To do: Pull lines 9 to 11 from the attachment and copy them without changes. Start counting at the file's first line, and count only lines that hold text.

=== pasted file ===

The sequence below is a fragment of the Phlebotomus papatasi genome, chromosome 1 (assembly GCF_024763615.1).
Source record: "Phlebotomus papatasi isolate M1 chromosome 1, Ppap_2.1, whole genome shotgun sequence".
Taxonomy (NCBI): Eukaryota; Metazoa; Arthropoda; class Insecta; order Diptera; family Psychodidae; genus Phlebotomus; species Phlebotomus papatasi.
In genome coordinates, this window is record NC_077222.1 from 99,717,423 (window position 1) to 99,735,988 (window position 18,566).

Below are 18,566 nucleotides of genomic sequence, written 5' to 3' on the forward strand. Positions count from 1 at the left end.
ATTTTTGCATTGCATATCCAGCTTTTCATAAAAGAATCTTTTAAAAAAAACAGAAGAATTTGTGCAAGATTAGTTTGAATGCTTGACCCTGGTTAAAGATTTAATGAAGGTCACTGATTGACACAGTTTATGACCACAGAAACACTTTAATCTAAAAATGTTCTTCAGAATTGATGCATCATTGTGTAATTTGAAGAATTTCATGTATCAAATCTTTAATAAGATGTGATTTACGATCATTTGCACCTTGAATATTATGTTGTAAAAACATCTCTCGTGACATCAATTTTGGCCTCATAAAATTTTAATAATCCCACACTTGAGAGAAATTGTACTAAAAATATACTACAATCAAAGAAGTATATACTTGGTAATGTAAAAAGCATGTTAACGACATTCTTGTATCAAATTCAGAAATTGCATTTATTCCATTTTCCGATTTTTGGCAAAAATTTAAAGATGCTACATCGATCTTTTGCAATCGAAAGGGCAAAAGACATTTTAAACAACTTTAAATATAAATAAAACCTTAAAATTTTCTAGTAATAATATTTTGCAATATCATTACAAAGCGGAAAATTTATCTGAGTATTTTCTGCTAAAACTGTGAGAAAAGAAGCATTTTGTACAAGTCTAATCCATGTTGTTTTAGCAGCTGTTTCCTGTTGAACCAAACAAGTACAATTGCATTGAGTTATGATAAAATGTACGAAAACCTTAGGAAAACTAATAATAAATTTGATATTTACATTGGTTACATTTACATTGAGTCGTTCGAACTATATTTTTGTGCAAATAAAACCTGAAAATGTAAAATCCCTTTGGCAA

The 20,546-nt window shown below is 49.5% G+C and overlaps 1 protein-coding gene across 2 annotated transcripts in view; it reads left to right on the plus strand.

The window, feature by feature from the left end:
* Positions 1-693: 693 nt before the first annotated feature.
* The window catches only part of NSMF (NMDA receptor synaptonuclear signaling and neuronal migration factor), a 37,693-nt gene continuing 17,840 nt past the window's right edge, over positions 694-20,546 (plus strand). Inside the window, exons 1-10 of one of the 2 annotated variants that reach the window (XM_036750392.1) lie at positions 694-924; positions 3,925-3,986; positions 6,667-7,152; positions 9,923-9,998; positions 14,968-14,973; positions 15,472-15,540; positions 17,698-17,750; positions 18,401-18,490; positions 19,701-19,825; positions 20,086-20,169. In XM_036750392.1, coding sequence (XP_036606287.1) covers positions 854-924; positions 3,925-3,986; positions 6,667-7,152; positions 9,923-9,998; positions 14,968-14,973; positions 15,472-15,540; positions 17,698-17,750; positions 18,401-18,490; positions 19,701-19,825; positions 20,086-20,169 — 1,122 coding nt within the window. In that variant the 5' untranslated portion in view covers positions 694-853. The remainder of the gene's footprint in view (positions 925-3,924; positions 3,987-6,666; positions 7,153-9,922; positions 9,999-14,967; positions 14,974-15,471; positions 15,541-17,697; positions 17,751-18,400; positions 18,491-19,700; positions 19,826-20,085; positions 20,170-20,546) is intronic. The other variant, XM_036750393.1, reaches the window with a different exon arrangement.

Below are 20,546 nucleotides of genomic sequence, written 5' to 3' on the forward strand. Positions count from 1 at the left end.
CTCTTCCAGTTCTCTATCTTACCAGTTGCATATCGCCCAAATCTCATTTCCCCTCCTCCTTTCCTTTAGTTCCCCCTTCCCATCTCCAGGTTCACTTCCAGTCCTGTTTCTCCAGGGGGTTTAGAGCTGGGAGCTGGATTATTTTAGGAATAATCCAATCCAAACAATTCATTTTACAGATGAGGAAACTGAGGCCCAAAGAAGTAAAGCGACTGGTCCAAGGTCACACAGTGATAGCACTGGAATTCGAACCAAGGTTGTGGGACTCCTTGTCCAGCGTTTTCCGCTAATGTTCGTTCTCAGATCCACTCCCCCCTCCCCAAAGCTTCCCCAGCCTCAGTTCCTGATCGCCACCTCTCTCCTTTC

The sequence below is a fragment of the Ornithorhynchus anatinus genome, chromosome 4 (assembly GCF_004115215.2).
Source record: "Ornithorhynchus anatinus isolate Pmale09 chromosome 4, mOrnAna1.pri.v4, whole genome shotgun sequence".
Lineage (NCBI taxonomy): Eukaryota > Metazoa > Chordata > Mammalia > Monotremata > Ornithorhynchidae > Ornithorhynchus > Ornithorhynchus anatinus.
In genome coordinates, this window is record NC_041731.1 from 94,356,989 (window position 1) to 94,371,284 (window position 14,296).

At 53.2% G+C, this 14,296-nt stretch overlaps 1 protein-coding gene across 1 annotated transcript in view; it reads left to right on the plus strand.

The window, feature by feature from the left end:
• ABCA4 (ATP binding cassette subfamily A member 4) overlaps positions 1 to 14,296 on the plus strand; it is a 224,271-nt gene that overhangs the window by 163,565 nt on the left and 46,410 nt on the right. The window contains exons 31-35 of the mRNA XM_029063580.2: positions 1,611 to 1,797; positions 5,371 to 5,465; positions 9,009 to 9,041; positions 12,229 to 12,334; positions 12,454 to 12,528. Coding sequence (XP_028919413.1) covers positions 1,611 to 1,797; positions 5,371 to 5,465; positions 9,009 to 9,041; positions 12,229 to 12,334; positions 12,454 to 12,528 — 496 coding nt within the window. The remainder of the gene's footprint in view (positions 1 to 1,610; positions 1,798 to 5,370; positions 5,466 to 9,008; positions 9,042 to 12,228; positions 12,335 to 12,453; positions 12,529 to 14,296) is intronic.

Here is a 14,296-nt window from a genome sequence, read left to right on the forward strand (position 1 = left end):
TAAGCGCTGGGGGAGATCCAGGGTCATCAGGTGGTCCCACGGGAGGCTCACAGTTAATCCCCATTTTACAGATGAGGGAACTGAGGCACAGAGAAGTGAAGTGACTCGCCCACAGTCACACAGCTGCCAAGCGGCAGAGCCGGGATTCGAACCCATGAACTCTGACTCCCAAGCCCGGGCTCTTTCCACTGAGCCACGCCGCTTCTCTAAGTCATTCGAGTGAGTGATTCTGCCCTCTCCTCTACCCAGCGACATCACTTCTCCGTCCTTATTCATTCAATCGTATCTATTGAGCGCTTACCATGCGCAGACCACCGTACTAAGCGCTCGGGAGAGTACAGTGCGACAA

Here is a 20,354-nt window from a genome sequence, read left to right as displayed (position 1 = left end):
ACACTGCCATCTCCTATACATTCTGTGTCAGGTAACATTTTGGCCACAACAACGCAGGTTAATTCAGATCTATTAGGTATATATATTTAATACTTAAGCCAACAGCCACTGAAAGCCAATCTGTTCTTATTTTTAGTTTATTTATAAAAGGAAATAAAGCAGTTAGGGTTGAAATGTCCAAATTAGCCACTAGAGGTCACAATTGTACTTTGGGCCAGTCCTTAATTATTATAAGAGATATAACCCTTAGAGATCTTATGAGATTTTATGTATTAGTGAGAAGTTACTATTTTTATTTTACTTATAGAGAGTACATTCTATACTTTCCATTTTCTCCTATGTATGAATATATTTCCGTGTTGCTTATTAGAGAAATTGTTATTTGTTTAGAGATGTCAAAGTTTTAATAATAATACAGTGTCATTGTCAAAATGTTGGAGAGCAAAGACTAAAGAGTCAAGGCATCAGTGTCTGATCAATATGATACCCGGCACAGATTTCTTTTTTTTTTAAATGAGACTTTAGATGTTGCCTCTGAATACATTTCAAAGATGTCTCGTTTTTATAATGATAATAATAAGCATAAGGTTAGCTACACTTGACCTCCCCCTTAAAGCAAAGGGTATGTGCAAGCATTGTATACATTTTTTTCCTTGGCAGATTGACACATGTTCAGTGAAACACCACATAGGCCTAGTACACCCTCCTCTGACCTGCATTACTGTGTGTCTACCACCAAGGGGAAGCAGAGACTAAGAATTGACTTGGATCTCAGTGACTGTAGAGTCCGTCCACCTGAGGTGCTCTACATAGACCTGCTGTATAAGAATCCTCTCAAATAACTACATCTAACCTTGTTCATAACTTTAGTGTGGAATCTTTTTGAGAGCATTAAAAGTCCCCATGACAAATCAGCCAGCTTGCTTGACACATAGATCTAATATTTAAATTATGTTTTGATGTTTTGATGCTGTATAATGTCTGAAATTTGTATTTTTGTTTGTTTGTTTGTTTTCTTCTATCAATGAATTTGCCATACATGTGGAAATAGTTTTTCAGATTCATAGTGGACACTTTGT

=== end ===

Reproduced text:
* Positions 1-693: 693 nt before the first annotated feature.
* The window catches only part of NSMF (NMDA receptor synaptonuclear signaling and neuronal migration factor), a 37,693-nt gene continuing 17,840 nt past the window's right edge, over positions 694-20,546 (plus strand). Inside the window, exons 1-10 of one of the 2 annotated variants that reach the window (XM_036750392.1) lie at positions 694-924; positions 3,925-3,986; positions 6,667-7,152; positions 9,923-9,998; positions 14,968-14,973; positions 15,472-15,540; positions 17,698-17,750; positions 18,401-18,490; positions 19,701-19,825; positions 20,086-20,169. In XM_036750392.1, coding sequence (XP_036606287.1) covers positions 854-924; positions 3,925-3,986; positions 6,667-7,152; positions 9,923-9,998; positions 14,968-14,973; positions 15,472-15,540; positions 17,698-17,750; positions 18,401-18,490; positions 19,701-19,825; positions 20,086-20,169 — 1,122 coding nt within the window. In that variant the 5' untranslated portion in view covers positions 694-853. The remainder of the gene's footprint in view (positions 925-3,924; positions 3,987-6,666; positions 7,153-9,922; positions 9,999-14,967; positions 14,974-15,471; positions 15,541-17,697; positions 17,751-18,400; positions 18,491-19,700; positions 19,826-20,085; positions 20,170-20,546) is intronic. The other variant, XM_036750393.1, reaches the window with a different exon arrangement.

Below are 20,546 nucleotides of genomic sequence, written 5' to 3' on the forward strand. Positions count from 1 at the left end.